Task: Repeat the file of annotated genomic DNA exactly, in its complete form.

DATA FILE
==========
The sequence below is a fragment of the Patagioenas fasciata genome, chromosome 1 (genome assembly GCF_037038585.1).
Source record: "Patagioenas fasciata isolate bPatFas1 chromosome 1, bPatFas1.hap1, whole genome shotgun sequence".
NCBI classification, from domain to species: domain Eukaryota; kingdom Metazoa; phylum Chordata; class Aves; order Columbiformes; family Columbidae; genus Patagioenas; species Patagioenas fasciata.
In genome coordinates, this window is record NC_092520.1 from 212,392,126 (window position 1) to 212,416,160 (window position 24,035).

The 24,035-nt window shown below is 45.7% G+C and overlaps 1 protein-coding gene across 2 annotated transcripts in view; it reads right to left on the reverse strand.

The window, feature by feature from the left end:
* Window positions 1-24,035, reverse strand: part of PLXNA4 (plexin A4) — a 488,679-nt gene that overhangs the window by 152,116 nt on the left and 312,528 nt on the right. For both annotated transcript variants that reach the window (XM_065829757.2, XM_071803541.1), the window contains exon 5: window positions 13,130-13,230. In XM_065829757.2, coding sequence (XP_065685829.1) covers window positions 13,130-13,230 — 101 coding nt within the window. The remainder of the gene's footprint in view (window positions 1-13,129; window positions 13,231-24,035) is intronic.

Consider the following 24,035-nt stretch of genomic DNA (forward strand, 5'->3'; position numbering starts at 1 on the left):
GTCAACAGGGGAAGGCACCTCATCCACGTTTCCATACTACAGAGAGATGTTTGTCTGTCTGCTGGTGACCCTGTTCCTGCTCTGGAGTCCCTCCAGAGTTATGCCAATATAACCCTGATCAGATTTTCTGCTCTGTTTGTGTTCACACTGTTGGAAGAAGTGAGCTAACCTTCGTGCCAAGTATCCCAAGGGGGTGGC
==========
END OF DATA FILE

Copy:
The sequence below is a fragment of the Patagioenas fasciata genome, chromosome 1 (genome assembly GCF_037038585.1).
Source record: "Patagioenas fasciata isolate bPatFas1 chromosome 1, bPatFas1.hap1, whole genome shotgun sequence".
NCBI classification, from domain to species: domain Eukaryota; kingdom Metazoa; phylum Chordata; class Aves; order Columbiformes; family Columbidae; genus Patagioenas; species Patagioenas fasciata.
In genome coordinates, this window is record NC_092520.1 from 212,392,126 (window position 1) to 212,416,160 (window position 24,035).

The 24,035-nt window shown below is 45.7% G+C and overlaps 1 protein-coding gene across 2 annotated transcripts in view; it reads right to left on the reverse strand.

The window, feature by feature from the left end:
* Window positions 1-24,035, reverse strand: part of PLXNA4 (plexin A4) — a 488,679-nt gene that overhangs the window by 152,116 nt on the left and 312,528 nt on the right. For both annotated transcript variants that reach the window (XM_065829757.2, XM_071803541.1), the window contains exon 5: window positions 13,130-13,230. In XM_065829757.2, coding sequence (XP_065685829.1) covers window positions 13,130-13,230 — 101 coding nt within the window. The remainder of the gene's footprint in view (window positions 1-13,129; window positions 13,231-24,035) is intronic.

Consider the following 24,035-nt stretch of genomic DNA (forward strand, 5'->3'; position numbering starts at 1 on the left):
GTCAACAGGGGAAGGCACCTCATCCACGTTTCCATACTACAGAGAGATGTTTGTCTGTCTGCTGGTGACCCTGTTCCTGCTCTGGAGTCCCTCCAGAGTTATGCCAATATAACCCTGATCAGATTTTCTGCTCTGTTTGTGTTCACACTGTTGGAAGAAGTGAGCTAACCTTCGTGCCAAGTATCCCAAGGGGGTGGC